Each Union Scholar will complete either an Honors Thesis or a comparable research project in their major, usually in their senior year. The Honors Thesis provides the opportunity for a student to define and carry through a research or creative project appropriate to the conclusion of an Honors undergraduate program. The Thesis gives students an opportunity to strengthen their analytical abilities, their research techniques, and their writing skills. By working closely with several faculty members and by exploring a research project or creative idea in some depth, students will gain an advanced experience in their discipline.
Components of Honors Research Requirement
Research methods: This introduces scholars to the more advanced independent work necessary to complete an Honors Thesis, and to get them started on that work, all Union Scholars, except for those with research methods classes in their own discipline are expected to take the 1-credit Research Methods.
Honors Thesis: Scholars are required to conduct research appropriate to her/his field of study and write a paper about the research results. The scope and structure of research project and length of written thesis will vary by discipline.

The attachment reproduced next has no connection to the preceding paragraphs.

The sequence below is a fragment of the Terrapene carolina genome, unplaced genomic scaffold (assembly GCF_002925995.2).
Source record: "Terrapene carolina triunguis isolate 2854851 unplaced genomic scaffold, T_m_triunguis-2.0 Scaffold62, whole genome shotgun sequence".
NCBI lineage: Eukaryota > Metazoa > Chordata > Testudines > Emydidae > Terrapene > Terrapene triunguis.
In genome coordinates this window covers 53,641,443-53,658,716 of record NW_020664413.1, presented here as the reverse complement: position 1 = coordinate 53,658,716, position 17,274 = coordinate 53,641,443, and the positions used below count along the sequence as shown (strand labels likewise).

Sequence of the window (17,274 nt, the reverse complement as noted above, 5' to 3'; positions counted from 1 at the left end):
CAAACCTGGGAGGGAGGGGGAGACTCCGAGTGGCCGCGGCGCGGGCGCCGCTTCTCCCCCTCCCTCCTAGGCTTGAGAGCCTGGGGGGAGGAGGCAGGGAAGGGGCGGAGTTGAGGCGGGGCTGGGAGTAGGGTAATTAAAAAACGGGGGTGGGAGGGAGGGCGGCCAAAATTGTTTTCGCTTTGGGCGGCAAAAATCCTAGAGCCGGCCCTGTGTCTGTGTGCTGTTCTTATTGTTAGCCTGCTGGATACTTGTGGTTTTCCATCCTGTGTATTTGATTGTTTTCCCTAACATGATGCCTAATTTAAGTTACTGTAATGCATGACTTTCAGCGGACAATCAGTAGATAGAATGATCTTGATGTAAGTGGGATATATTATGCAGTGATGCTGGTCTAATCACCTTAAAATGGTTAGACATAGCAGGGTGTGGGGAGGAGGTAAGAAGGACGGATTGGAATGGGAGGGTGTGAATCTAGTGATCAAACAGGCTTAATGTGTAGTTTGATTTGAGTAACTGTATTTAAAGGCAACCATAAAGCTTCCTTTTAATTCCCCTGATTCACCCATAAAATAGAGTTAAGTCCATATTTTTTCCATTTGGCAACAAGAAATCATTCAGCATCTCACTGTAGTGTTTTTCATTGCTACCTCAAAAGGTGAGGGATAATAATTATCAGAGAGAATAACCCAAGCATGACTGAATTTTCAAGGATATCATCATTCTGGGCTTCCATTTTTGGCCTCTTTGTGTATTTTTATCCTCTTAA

Poster Presentation: The purpose of a poster exhibit is to convey to a wide audience a research project's significance to scholars in the field and its potential significance to the general public. Exhibits will be graded on content, display format and poster quality.
Oral Research Presentation: This includes a twenty minute presentation of Honors thesis to the Honors advisors, Honors directors and Honors peers and invited guests. This presentation should guide the audience through the contents of the scholar’s work; clearly indicating the research objectives, methods, results and conclusions and future developments that could follow this research.
Make your research accessible to everyone.
Poster criteriaThe purpose of a poster exhibit is to convey to a wide audience a research project's significance to scholars in the field and its potential significance to the general public. Exhibits will be graded on their quality in three areas:
The exhibit must include:
- Thesis title and author's name
- A current Union College logo. Download logos here
- Reference to the "Union College honors program." (note capitalizations)
- Proof of regulatory committee approval (if the project involves human or animal subjects or biohazardous materials)
- Research problem statement or objective of the project
- Hypothesis or research questions
- A description of the sample
- Methodology of the study
- Major conclusions
- Directions for future research
- The core of each exhibit is a poster with text and graphics intended for a more general audience.
- Poster will measure 30" x 40" and will be mounted on foam core.
- When poster printing instructions are followed, printing costs up to $50 will be reimbursed to the student in exchange for the poster. Poster printing instructions may be obtained here. Please confirm with the Honors Center that the instructions are current.